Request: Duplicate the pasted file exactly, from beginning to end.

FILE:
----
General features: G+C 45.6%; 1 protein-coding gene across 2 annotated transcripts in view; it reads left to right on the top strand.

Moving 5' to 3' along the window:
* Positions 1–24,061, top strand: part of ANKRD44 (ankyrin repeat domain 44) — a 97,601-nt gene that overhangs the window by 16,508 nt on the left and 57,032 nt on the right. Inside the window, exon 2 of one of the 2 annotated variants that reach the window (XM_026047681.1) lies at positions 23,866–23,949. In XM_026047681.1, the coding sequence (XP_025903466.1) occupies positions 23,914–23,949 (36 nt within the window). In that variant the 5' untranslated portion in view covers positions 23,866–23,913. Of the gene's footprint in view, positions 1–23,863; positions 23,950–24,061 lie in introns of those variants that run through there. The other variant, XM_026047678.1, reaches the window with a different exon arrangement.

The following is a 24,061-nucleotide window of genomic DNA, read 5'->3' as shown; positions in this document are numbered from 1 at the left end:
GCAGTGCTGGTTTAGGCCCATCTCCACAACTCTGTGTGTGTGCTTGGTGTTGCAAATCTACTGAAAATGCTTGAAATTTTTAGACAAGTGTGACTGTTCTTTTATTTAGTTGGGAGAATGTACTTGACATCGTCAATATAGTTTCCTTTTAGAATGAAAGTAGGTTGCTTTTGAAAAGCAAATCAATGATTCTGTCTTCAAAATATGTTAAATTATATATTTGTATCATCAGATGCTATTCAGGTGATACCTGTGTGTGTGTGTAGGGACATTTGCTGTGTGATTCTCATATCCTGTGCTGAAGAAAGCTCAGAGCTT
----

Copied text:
General features: G+C 45.6%; 1 protein-coding gene across 2 annotated transcripts in view; it reads left to right on the top strand.

Moving 5' to 3' along the window:
* Positions 1–24,061, top strand: part of ANKRD44 (ankyrin repeat domain 44) — a 97,601-nt gene that overhangs the window by 16,508 nt on the left and 57,032 nt on the right. Inside the window, exon 2 of one of the 2 annotated variants that reach the window (XM_026047681.1) lies at positions 23,866–23,949. In XM_026047681.1, the coding sequence (XP_025903466.1) occupies positions 23,914–23,949 (36 nt within the window). In that variant the 5' untranslated portion in view covers positions 23,866–23,913. Of the gene's footprint in view, positions 1–23,863; positions 23,950–24,061 lie in introns of those variants that run through there. The other variant, XM_026047678.1, reaches the window with a different exon arrangement.

The following is a 24,061-nucleotide window of genomic DNA, read 5'->3' as shown; positions in this document are numbered from 1 at the left end:
GCAGTGCTGGTTTAGGCCCATCTCCACAACTCTGTGTGTGTGCTTGGTGTTGCAAATCTACTGAAAATGCTTGAAATTTTTAGACAAGTGTGACTGTTCTTTTATTTAGTTGGGAGAATGTACTTGACATCGTCAATATAGTTTCCTTTTAGAATGAAAGTAGGTTGCTTTTGAAAAGCAAATCAATGATTCTGTCTTCAAAATATGTTAAATTATATATTTGTATCATCAGATGCTATTCAGGTGATACCTGTGTGTGTGTGTAGGGACATTTGCTGTGTGATTCTCATATCCTGTGCTGAAGAAAGCTCAGAGCTT